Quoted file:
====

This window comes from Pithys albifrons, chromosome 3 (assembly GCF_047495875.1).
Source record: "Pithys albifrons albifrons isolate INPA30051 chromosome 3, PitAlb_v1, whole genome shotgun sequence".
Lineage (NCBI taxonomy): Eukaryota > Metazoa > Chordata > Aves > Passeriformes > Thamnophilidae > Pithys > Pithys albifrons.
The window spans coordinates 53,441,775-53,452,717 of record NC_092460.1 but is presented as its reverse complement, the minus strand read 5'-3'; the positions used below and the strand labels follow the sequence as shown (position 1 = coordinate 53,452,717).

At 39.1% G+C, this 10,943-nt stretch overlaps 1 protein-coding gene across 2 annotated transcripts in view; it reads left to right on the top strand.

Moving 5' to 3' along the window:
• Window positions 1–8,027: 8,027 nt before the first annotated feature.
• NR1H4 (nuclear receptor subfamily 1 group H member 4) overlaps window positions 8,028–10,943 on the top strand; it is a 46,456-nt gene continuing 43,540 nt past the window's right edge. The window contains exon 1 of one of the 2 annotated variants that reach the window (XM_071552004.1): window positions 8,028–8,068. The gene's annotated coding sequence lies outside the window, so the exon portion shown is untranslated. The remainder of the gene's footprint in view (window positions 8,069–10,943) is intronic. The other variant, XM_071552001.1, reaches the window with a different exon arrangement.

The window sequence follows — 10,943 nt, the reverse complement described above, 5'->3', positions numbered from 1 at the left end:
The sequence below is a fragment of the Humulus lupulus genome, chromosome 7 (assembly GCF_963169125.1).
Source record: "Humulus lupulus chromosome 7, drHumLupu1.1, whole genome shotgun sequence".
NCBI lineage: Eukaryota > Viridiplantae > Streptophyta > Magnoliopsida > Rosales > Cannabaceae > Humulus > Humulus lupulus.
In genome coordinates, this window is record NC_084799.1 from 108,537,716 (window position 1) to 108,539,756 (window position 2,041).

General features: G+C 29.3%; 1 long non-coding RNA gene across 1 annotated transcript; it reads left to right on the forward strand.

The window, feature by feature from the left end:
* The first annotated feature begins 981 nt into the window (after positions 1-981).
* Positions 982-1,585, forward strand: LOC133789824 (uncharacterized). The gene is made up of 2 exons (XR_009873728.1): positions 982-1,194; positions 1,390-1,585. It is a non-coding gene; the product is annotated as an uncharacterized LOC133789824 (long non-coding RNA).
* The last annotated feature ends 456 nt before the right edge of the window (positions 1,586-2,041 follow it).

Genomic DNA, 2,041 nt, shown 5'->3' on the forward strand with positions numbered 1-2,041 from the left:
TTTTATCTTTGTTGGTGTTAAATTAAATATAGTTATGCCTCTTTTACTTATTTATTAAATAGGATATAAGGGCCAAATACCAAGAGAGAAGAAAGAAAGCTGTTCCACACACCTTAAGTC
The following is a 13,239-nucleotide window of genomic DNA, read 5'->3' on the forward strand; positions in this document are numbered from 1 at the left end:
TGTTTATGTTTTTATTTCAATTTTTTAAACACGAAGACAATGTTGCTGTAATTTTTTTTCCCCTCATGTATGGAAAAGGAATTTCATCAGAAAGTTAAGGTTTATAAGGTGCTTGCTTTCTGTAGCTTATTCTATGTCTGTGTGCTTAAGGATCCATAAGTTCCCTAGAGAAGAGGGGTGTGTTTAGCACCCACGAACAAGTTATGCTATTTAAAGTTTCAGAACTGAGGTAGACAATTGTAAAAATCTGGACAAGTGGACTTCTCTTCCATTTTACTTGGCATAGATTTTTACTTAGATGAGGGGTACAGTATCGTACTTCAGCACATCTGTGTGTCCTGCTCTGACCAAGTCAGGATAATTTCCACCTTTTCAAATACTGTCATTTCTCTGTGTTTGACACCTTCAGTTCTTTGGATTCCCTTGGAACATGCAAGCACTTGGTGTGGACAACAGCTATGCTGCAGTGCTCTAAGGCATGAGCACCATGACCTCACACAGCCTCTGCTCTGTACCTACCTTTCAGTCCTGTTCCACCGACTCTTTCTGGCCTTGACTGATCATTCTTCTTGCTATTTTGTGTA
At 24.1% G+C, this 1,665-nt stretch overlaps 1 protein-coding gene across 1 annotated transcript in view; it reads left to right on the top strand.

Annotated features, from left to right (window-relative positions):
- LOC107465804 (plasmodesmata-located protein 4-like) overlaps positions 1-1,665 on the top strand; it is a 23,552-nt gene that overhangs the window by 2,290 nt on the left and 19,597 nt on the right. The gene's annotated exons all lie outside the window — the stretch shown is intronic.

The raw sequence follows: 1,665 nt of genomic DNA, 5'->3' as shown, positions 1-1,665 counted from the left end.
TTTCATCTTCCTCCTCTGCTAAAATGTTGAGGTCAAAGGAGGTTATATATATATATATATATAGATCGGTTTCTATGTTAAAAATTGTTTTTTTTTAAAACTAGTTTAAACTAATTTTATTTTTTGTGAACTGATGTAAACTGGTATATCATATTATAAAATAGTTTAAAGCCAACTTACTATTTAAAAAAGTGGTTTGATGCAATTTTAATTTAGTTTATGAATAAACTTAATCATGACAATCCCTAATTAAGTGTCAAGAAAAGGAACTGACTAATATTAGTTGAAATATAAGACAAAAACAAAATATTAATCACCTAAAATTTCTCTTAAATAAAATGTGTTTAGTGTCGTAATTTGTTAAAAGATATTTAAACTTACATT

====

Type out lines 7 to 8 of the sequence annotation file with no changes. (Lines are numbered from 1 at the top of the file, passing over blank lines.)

• Window positions 1–8,027: 8,027 nt before the first annotated feature.
• NR1H4 (nuclear receptor subfamily 1 group H member 4) overlaps window positions 8,028–10,943 on the top strand; it is a 46,456-nt gene continuing 43,540 nt past the window's right edge. The window contains exon 1 of one of the 2 annotated variants that reach the window (XM_071552004.1): window positions 8,028–8,068. The gene's annotated coding sequence lies outside the window, so the exon portion shown is untranslated. The remainder of the gene's footprint in view (window positions 8,069–10,943) is intronic. The other variant, XM_071552001.1, reaches the window with a different exon arrangement.